Cloud Connect toolbar syncs Office files with Google Docs
Google's free add-on for versions of Word, Excel, and PowerPoint in Office 2003, 2007, and 2100 makes it easy to save, share, and sync DOC, XLS, and PPT files to Google Docs.
Dennis O'ReillyFormer CNET contributor
Dennis O'Reilly began writing about workplace technology as an editor for Ziff-Davis' Computer Select, back when CDs were new-fangled, and IBM's PC XT was wowing the crowds at Comdex. He spent more than seven years running PC World's award-winning Here's How section, beginning in 2000. O'Reilly has written about everything from web search to PC security to Microsoft Excel customizations. Along with designing, building, and managing several different web sites, Dennis created the Travel Reference Library, a database of travel guidebook reviews that was converted to the web in 1996 and operated through 2000.
With all the talk lately about working in the cloud, you might think desktop applications were about to go the way of the dot-matrix printer. In fact, running our everyday apps off the desktop remains the norm, especially in organizations. And considering the slow pace of technology change at most companies, the norm isn't likely to change anytime soon.
Still, there's no denying the long-term trend toward Web-hosted applications and storage. Facilitating the transition from local to remote apps is Google Cloud Connect for Microsoft Office, a toolbar that adds a Sync button to Word, Excel, and PowerPoint for storing DOC, XLS, and PPT files to your Google Docs account. I tested the toolbar in the 2010 versions of the three programs.
One-click file syncs between Office and Google Docs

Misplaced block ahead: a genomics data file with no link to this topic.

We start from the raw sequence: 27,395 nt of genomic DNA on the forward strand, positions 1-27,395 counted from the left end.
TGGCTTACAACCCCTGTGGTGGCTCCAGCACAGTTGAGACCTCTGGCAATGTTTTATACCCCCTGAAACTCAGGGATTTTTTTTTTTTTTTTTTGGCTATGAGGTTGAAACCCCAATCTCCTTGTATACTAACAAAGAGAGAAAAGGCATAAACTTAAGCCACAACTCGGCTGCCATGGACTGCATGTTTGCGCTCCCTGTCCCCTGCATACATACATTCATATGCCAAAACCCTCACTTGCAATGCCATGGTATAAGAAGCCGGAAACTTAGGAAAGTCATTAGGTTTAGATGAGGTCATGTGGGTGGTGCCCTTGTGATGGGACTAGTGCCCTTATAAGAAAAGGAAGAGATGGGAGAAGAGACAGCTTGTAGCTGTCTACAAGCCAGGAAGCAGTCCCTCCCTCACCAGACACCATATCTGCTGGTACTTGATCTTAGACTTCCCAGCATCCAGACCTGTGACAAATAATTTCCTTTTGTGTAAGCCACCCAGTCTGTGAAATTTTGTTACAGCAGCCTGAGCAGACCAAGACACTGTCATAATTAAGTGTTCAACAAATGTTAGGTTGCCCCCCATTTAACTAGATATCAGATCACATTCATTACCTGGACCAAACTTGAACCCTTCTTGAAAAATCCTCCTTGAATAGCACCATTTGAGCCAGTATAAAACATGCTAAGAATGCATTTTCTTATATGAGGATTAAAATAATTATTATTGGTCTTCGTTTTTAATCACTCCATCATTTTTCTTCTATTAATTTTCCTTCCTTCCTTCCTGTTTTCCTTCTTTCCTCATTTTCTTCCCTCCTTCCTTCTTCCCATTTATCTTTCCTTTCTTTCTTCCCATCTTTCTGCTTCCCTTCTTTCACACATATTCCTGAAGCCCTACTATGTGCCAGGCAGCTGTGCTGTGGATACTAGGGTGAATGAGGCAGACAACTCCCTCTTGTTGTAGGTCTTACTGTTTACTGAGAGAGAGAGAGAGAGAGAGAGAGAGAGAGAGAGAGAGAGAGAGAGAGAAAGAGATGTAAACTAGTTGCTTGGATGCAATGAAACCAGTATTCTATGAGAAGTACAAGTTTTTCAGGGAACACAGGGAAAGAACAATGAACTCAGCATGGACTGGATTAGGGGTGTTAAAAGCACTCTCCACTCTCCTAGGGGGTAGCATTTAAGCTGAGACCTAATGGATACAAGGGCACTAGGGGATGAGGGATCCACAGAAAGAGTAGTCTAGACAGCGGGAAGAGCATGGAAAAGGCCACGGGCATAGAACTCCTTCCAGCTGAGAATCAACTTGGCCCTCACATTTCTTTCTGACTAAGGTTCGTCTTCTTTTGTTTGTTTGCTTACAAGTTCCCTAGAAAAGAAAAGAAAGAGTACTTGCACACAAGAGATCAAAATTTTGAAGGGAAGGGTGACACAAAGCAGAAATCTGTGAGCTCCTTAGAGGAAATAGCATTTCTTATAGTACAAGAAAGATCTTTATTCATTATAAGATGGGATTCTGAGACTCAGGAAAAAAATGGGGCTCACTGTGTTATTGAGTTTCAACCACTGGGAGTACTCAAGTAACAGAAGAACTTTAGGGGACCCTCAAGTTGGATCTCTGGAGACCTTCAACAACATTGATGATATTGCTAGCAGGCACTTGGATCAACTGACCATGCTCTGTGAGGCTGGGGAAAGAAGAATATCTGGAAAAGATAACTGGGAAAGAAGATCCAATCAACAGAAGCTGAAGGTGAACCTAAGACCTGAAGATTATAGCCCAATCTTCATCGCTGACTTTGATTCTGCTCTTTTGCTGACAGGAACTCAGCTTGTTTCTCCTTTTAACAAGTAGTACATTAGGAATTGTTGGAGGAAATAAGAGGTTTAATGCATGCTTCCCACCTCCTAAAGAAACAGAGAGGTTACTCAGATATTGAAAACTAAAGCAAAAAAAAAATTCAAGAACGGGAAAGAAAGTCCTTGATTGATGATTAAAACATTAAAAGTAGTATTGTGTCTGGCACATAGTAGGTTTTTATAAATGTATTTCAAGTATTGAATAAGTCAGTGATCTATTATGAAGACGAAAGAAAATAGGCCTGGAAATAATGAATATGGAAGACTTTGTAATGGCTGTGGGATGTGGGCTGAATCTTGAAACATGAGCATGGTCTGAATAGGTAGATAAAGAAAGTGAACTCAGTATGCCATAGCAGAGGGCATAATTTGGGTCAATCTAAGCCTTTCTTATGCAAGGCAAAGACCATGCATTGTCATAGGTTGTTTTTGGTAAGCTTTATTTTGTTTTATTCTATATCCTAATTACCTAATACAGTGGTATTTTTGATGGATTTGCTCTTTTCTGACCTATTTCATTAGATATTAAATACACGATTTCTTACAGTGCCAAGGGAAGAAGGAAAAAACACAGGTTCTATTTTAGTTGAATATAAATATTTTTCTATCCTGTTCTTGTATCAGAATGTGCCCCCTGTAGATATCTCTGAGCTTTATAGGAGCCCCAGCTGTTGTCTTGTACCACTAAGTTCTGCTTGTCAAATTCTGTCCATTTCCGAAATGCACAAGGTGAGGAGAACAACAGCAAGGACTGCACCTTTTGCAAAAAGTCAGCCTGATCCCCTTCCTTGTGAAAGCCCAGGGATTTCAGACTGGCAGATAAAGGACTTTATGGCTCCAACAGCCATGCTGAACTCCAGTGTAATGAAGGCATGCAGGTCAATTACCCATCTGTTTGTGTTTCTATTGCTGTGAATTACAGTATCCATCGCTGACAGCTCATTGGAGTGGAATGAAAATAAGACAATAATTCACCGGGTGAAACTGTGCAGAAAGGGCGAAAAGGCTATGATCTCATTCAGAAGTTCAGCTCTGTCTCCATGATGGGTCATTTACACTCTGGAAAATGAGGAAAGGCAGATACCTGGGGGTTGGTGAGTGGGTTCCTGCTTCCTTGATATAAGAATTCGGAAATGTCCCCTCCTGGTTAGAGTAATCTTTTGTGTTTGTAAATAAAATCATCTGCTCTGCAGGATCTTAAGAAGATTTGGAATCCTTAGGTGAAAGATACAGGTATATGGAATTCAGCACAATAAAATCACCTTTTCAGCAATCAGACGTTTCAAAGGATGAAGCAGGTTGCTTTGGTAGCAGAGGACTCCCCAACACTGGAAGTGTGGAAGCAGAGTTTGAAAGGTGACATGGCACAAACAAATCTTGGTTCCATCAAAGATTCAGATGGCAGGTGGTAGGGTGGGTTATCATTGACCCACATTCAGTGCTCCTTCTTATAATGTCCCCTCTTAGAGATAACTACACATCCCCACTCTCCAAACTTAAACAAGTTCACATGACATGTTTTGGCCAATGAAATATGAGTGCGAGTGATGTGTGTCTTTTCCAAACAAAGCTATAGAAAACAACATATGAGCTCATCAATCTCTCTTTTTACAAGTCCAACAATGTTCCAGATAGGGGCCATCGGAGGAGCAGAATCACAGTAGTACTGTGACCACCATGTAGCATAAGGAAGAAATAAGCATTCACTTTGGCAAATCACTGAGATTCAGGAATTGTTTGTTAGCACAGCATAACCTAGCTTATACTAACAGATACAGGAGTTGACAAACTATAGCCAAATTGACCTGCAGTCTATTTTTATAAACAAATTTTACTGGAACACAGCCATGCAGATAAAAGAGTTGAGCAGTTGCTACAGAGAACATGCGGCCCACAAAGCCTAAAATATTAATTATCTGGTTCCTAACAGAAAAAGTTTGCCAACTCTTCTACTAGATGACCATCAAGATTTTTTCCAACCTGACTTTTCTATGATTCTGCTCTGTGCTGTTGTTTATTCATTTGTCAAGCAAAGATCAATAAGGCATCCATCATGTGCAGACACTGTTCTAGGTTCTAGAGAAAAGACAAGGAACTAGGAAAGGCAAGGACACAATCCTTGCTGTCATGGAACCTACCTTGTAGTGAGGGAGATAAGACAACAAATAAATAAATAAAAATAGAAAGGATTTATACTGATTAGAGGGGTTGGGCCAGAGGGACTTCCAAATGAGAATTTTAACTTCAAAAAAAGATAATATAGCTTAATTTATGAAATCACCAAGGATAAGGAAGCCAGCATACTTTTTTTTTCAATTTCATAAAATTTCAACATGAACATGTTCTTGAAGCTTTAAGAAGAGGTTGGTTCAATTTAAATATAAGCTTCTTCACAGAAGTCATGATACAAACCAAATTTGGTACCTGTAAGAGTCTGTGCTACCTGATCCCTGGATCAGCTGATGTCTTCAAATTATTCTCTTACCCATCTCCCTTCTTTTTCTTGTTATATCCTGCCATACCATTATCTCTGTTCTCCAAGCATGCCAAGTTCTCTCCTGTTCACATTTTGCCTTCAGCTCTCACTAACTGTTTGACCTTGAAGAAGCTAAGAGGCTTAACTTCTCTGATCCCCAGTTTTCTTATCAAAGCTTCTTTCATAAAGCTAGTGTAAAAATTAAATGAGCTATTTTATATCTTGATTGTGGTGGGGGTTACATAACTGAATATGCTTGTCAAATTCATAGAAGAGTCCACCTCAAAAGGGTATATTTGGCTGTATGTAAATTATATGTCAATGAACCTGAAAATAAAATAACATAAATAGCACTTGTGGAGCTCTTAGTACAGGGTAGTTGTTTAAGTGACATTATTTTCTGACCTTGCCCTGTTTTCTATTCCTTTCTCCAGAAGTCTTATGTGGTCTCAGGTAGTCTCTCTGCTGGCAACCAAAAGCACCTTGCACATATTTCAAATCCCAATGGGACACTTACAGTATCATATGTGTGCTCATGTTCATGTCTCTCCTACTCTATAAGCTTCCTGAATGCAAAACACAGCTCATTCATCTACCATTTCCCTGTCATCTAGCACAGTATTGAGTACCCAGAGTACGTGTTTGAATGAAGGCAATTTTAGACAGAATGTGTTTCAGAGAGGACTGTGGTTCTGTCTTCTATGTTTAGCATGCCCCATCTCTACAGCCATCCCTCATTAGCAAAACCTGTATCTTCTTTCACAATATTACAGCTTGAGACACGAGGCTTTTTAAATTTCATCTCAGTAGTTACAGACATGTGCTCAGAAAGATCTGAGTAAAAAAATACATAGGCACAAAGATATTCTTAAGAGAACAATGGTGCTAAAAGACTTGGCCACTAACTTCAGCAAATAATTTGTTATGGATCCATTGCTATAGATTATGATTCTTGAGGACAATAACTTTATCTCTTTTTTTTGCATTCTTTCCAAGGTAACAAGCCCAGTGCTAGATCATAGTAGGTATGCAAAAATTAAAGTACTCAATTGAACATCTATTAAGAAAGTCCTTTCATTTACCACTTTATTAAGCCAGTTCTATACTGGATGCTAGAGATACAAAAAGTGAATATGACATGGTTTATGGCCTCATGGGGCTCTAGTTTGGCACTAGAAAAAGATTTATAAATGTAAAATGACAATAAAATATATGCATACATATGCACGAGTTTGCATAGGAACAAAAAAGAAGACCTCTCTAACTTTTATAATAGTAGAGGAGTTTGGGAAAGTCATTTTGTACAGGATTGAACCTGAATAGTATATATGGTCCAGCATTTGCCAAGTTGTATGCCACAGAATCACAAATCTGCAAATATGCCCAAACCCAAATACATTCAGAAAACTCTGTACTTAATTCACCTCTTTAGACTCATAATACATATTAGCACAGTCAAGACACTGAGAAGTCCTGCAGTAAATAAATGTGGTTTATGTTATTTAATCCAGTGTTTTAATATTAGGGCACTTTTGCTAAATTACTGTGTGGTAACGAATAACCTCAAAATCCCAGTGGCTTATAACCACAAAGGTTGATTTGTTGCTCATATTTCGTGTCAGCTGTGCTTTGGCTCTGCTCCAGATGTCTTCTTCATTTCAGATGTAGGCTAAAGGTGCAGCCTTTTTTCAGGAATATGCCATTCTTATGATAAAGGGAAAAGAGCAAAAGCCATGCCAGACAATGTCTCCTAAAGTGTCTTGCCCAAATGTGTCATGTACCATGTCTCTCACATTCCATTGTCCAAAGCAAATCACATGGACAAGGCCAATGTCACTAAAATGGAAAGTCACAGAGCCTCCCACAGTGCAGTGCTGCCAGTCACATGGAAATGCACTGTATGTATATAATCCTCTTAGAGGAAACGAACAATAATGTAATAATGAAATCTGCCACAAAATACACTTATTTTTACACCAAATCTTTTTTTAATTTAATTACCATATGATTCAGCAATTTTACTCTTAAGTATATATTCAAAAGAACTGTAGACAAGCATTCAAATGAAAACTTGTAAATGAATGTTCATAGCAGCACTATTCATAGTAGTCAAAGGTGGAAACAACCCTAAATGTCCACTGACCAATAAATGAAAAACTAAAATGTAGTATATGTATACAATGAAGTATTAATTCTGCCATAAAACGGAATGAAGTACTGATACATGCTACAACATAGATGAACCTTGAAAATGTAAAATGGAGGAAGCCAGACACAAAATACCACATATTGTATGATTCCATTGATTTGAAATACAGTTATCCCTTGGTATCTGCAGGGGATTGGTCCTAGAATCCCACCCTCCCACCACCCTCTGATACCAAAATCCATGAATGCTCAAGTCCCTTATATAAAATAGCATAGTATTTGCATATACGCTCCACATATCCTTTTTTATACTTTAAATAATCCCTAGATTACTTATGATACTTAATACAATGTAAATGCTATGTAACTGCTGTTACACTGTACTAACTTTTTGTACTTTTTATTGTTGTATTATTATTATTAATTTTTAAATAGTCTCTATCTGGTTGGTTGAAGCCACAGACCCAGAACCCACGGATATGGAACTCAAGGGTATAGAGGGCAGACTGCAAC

The first time you open Word, Excel, or PowerPoint after installing Cloud Connect, you're prompted to sign into your Google account to grant the "third party" access to your data. After you sign in to Google, you're asked to grant access to specific services; in my case, these were Google Docs and Google Contacts.
The Global Settings dialog opens for resetting the default automatic sync to manual (only when you press the Sync button). The option to disable Protected View for documents synced with Google Docs is unchecked by default.
The toolbar appears prominently below the ribbon in the Office 2010 versions of Word, Excel, and PowerPoint. To sync a file, simply open it and click Sync. Seconds later the sync is confirmed and a Share button joins the Sync button on the right side of the toolbar.
The synced file's URL is shown in the middle of the toolbar along with a drop-down menu on the right. Menu options let you copy the file, see a revision history, and view and remove the Google information embedded with the file. You can also change the sync default setting.
Cloud Connect has only a handful of other settings. Access them by clicking the button labeled Google Cloud Connect on the left side of the toolbar and choosing the first of the three options (the other two are Help and About).
Save one version or multiple copies of files on Google Docs
It took just a few seconds for my test Office files to appear in Google Docs after syncing them in Word, Excel, and PowerPoint, although none of the files I synced was larger than 1MB. All the files opened for editing in Google Docs without a hitch.
When you download a file you edited on Google Docs and reopen it in its native desktop app, an alert appears above the Cloud Connect toolbar warning that the file was downloaded from the Internet, so it could be dangerous. Click the Enable Editing button to unprotect the file.
If you rename a Word, Excel, or PowerPoint file you've synced to Google Docs, you're given the choice of saving a second (or third or fourth) version of the file or creating a new version of the file with its own revision history.
Back in Google Docs, you can choose among the versions by highlighting the file on the home screen and clicking the Manage link next to Versions in the right pane. Depending on which sync option you choose, the file may retain its original name even after you've changed its name in the corresponding Office app. This can be confusing, but it isn't difficult to sort through multiple versions of files on Google Docs to find a specific one.
Plenty of people have sworn off desktop applications entirely in favor of their Web counterparts, but most of us will continue to bounce back and forth between working with files and apps stored locally and using their cloud equivalents. Google Cloud Connect brings the two universes closer together and promises to make the transition from software to services simpler--though not quite seamless.